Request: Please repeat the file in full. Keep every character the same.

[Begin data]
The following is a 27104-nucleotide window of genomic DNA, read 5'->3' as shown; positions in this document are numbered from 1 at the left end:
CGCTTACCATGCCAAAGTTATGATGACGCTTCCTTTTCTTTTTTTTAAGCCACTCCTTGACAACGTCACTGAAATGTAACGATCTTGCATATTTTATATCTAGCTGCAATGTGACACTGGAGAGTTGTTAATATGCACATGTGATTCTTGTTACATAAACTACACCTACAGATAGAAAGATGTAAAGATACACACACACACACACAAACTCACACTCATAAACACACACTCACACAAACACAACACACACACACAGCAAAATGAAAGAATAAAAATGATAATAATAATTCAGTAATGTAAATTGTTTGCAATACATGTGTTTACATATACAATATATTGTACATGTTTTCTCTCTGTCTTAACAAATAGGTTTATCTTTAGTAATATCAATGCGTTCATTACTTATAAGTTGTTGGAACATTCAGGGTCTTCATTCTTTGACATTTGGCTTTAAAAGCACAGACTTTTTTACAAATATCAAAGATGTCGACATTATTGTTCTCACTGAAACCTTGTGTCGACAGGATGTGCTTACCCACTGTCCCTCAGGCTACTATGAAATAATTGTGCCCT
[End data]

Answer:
The following is a 27104-nucleotide window of genomic DNA, read 5'->3' as shown; positions in this document are numbered from 1 at the left end:
CGCTTACCATGCCAAAGTTATGATGACGCTTCCTTTTCTTTTTTTTAAGCCACTCCTTGACAACGTCACTGAAATGTAACGATCTTGCATATTTTATATCTAGCTGCAATGTGACACTGGAGAGTTGTTAATATGCACATGTGATTCTTGTTACATAAACTACACCTACAGATAGAAAGATGTAAAGATACACACACACACACACAAACTCACACTCATAAACACACACTCACACAAACACAACACACACACACAGCAAAATGAAAGAATAAAAATGATAATAATAATTCAGTAATGTAAATTGTTTGCAATACATGTGTTTACATATACAATATATTGTACATGTTTTCTCTCTGTCTTAACAAATAGGTTTATCTTTAGTAATATCAATGCGTTCATTACTTATAAGTTGTTGGAACATTCAGGGTCTTCATTCTTTGACATTTGGCTTTAAAAGCACAGACTTTTTTACAAATATCAAAGATGTCGACATTATTGTTCTCACTGAAACCTTGTGTCGACAGGATGTGCTTACCCACTGTCCCTCAGGCTACTATGAAATAATTGTGCCCT